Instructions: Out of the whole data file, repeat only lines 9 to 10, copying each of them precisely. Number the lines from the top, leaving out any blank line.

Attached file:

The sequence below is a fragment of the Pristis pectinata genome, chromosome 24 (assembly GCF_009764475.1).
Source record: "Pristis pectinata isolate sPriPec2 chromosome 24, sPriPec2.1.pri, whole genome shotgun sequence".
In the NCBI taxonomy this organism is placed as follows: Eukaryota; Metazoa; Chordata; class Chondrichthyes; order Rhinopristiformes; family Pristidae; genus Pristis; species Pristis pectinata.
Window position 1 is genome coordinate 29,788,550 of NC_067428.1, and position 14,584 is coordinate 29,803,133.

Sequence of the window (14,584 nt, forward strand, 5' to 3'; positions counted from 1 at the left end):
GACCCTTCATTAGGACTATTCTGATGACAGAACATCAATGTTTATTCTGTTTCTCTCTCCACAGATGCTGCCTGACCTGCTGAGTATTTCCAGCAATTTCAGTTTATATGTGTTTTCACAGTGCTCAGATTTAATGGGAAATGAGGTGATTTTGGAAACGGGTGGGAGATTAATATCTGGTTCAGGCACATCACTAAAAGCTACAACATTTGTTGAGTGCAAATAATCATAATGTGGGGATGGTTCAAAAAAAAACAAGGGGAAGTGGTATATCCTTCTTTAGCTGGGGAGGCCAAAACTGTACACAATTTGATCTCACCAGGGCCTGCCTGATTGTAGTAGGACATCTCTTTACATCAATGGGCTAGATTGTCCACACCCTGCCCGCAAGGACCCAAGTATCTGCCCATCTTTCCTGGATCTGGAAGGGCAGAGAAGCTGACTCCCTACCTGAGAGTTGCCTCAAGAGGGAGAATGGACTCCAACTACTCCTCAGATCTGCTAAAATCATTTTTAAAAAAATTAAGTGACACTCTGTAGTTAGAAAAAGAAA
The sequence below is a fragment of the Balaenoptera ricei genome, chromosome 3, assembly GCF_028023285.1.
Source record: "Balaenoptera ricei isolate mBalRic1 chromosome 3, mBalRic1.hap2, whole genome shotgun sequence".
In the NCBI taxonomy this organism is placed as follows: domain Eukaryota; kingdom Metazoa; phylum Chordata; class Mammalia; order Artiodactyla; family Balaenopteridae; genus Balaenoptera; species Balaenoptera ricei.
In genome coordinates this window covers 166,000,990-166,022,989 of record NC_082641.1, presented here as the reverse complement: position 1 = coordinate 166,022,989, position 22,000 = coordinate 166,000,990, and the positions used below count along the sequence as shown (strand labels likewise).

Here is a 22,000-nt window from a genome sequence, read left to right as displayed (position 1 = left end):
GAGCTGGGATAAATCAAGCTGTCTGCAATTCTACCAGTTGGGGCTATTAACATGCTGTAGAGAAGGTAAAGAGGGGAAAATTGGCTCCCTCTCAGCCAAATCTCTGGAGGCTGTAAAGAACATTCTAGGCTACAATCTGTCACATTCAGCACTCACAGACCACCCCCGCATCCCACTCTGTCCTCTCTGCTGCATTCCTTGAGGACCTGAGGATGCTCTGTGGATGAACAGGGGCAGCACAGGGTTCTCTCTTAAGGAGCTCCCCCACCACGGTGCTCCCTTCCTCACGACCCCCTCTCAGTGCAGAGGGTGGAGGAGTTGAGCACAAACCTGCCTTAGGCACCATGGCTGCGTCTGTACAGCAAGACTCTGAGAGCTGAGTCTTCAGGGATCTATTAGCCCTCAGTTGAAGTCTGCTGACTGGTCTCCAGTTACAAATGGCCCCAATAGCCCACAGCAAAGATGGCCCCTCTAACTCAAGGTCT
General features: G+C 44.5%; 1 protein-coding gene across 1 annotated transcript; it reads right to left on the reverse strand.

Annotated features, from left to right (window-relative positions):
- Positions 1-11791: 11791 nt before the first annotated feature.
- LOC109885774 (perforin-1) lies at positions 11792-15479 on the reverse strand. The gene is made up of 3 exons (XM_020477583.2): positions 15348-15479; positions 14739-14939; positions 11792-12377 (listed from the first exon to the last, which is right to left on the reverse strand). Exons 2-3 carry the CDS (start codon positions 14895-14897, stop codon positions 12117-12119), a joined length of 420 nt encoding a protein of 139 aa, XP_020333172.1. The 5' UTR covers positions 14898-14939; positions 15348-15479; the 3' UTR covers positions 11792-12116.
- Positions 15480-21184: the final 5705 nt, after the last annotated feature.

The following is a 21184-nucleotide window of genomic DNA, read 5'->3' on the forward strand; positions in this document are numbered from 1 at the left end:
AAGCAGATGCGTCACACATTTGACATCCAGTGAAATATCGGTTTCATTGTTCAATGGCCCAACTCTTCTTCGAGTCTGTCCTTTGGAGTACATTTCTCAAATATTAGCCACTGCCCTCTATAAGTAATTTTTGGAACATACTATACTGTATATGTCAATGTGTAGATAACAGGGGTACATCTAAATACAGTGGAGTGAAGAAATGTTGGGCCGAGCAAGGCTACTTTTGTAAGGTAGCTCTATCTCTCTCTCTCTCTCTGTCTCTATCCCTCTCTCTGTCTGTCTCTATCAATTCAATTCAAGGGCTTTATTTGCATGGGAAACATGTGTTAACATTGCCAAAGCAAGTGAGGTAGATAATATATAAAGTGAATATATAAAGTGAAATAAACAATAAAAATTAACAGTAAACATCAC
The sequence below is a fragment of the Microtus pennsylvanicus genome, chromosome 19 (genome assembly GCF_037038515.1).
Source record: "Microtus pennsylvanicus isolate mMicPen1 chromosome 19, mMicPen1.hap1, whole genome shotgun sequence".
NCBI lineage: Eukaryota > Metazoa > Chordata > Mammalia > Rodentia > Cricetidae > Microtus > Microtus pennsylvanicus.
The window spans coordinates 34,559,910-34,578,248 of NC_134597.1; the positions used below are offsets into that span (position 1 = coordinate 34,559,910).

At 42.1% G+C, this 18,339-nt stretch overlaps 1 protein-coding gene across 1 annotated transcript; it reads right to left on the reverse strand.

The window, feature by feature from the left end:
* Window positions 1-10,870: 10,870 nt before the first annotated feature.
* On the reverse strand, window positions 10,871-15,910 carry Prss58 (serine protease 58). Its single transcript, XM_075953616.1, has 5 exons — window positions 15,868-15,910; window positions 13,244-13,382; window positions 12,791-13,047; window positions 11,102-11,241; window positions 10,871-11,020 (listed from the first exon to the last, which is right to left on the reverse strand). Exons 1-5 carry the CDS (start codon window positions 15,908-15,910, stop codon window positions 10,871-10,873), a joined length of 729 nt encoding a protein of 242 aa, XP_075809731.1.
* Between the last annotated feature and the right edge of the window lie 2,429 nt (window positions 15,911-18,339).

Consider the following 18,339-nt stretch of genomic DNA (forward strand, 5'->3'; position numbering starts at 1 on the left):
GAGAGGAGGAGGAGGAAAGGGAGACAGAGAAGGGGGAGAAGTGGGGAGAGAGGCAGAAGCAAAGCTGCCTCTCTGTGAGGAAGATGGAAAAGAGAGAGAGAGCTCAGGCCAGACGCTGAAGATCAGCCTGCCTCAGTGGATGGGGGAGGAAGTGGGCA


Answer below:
In the NCBI taxonomy this organism is placed as follows: domain Eukaryota; kingdom Metazoa; phylum Chordata; class Mammalia; order Artiodactyla; family Balaenopteridae; genus Balaenoptera; species Balaenoptera ricei.
In genome coordinates this window covers 166,000,990-166,022,989 of record NC_082641.1, presented here as the reverse complement: position 1 = coordinate 166,022,989, position 22,000 = coordinate 166,000,990, and the positions used below count along the sequence as shown (strand labels likewise).